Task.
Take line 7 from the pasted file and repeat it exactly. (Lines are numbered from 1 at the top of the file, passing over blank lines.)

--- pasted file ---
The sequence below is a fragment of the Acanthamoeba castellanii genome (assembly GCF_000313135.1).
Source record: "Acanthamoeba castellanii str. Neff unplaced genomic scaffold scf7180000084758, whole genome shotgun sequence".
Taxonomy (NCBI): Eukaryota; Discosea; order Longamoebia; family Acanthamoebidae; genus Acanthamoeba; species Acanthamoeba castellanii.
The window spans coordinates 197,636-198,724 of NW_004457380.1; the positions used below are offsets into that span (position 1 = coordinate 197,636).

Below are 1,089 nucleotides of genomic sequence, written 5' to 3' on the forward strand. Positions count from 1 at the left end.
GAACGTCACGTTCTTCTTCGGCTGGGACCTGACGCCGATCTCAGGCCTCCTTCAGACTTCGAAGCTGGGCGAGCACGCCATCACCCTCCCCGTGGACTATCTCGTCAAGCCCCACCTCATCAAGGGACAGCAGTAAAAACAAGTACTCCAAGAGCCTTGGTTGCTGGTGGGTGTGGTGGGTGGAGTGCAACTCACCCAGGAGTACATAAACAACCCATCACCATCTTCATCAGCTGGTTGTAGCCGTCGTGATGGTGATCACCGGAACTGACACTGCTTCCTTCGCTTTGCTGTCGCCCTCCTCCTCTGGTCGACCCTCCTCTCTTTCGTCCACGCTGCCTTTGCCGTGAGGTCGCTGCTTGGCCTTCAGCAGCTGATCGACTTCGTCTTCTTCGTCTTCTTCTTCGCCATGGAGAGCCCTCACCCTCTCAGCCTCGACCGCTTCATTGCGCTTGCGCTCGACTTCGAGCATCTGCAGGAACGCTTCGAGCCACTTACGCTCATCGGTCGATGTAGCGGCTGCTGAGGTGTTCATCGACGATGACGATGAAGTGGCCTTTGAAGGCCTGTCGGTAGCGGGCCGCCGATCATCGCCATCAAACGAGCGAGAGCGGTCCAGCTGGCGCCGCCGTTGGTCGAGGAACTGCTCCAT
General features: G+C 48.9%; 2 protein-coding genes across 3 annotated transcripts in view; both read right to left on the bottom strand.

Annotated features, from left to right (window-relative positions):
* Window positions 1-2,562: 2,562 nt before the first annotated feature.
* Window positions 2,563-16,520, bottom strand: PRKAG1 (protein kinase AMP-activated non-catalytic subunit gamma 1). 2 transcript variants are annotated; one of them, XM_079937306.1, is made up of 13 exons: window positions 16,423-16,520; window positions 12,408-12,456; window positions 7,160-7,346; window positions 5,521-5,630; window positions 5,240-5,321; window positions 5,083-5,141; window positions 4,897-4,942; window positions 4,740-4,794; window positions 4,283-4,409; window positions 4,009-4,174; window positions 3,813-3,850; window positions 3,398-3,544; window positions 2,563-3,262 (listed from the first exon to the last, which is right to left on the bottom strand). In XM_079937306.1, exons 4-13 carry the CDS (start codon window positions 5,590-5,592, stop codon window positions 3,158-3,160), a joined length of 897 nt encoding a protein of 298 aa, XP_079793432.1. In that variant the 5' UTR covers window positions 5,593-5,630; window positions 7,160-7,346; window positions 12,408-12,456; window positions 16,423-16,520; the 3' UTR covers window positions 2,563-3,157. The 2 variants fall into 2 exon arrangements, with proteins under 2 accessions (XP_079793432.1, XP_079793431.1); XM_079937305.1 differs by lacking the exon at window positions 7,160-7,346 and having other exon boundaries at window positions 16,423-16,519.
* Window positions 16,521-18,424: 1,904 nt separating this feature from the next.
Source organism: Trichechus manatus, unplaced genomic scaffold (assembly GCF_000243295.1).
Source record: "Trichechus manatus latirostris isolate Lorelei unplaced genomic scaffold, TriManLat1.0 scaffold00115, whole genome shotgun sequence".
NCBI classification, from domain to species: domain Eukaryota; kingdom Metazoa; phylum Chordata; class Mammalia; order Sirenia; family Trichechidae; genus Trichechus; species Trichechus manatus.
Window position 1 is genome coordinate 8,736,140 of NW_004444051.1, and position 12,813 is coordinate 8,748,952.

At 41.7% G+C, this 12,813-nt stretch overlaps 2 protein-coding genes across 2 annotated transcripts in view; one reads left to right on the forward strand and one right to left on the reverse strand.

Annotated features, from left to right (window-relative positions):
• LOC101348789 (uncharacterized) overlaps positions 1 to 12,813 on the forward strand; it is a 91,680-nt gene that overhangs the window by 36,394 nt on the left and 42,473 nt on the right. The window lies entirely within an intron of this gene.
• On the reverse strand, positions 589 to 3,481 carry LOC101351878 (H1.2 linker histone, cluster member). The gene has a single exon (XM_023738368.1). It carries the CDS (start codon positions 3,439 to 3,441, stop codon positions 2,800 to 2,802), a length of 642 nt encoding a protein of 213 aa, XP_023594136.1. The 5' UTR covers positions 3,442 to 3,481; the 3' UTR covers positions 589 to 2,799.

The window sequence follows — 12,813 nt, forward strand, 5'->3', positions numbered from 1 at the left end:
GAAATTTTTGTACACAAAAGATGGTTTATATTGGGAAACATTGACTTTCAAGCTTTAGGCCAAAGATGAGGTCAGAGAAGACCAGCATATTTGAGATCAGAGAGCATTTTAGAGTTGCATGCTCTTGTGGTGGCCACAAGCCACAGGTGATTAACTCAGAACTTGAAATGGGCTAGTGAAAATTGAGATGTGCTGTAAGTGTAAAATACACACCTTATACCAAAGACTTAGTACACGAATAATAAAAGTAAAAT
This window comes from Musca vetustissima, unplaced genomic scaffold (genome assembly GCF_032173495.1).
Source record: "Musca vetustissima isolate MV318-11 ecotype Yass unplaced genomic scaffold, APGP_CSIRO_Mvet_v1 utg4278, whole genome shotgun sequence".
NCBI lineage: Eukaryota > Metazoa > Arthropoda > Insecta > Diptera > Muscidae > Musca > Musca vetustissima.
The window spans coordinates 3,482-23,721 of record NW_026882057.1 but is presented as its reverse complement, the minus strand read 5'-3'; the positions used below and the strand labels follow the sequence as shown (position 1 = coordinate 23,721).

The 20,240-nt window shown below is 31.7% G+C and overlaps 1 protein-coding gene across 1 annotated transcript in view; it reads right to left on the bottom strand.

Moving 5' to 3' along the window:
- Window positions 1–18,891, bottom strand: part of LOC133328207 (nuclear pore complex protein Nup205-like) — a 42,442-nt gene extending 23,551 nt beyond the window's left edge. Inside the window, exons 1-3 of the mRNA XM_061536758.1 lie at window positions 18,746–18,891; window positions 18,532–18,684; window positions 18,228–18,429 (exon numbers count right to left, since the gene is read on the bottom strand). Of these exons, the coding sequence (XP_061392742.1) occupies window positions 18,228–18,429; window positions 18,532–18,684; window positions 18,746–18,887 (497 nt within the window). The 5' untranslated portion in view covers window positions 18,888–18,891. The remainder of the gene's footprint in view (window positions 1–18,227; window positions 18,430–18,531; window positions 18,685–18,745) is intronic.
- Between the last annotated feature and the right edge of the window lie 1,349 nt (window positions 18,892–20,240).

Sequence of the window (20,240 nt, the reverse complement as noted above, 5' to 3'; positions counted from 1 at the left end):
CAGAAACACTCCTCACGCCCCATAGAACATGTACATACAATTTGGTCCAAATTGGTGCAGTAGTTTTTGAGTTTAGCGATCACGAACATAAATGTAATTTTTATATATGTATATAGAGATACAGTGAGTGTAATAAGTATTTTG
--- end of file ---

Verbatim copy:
General features: G+C 48.9%; 2 protein-coding genes across 3 annotated transcripts in view; both read right to left on the bottom strand.